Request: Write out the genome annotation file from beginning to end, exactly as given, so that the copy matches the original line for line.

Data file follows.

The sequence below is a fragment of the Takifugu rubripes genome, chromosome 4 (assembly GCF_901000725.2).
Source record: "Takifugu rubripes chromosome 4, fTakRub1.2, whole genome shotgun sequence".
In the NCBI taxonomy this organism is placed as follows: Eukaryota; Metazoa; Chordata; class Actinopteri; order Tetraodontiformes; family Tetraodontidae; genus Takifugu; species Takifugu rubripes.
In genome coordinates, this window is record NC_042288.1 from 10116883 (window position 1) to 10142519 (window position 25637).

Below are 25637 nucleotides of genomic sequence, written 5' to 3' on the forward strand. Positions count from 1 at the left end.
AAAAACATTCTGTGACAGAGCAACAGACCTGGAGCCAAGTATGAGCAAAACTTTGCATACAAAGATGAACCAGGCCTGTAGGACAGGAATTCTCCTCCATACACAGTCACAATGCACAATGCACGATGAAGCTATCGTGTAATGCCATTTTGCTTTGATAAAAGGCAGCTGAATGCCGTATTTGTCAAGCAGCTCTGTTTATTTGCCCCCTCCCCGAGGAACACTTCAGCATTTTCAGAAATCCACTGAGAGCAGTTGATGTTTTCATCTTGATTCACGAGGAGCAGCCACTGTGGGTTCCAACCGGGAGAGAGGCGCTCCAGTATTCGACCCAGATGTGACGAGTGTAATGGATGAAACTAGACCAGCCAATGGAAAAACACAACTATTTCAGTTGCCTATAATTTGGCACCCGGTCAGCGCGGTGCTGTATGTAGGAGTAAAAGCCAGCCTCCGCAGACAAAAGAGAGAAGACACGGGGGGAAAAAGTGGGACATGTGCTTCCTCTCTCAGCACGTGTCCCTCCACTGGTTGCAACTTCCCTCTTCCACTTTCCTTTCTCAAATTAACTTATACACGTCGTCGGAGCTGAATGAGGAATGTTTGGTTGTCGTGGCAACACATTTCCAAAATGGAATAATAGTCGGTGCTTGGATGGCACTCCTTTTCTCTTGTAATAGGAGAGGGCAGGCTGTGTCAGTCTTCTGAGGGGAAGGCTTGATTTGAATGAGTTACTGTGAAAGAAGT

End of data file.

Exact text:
The sequence below is a fragment of the Takifugu rubripes genome, chromosome 4 (assembly GCF_901000725.2).
Source record: "Takifugu rubripes chromosome 4, fTakRub1.2, whole genome shotgun sequence".
In the NCBI taxonomy this organism is placed as follows: Eukaryota; Metazoa; Chordata; class Actinopteri; order Tetraodontiformes; family Tetraodontidae; genus Takifugu; species Takifugu rubripes.
In genome coordinates, this window is record NC_042288.1 from 10116883 (window position 1) to 10142519 (window position 25637).

Below are 25637 nucleotides of genomic sequence, written 5' to 3' on the forward strand. Positions count from 1 at the left end.
AAAAACATTCTGTGACAGAGCAACAGACCTGGAGCCAAGTATGAGCAAAACTTTGCATACAAAGATGAACCAGGCCTGTAGGACAGGAATTCTCCTCCATACACAGTCACAATGCACAATGCACGATGAAGCTATCGTGTAATGCCATTTTGCTTTGATAAAAGGCAGCTGAATGCCGTATTTGTCAAGCAGCTCTGTTTATTTGCCCCCTCCCCGAGGAACACTTCAGCATTTTCAGAAATCCACTGAGAGCAGTTGATGTTTTCATCTTGATTCACGAGGAGCAGCCACTGTGGGTTCCAACCGGGAGAGAGGCGCTCCAGTATTCGACCCAGATGTGACGAGTGTAATGGATGAAACTAGACCAGCCAATGGAAAAACACAACTATTTCAGTTGCCTATAATTTGGCACCCGGTCAGCGCGGTGCTGTATGTAGGAGTAAAAGCCAGCCTCCGCAGACAAAAGAGAGAAGACACGGGGGGAAAAAGTGGGACATGTGCTTCCTCTCTCAGCACGTGTCCCTCCACTGGTTGCAACTTCCCTCTTCCACTTTCCTTTCTCAAATTAACTTATACACGTCGTCGGAGCTGAATGAGGAATGTTTGGTTGTCGTGGCAACACATTTCCAAAATGGAATAATAGTCGGTGCTTGGATGGCACTCCTTTTCTCTTGTAATAGGAGAGGGCAGGCTGTGTCAGTCTTCTGAGGGGAAGGCTTGATTTGAATGAGTTACTGTGAAAGAAGT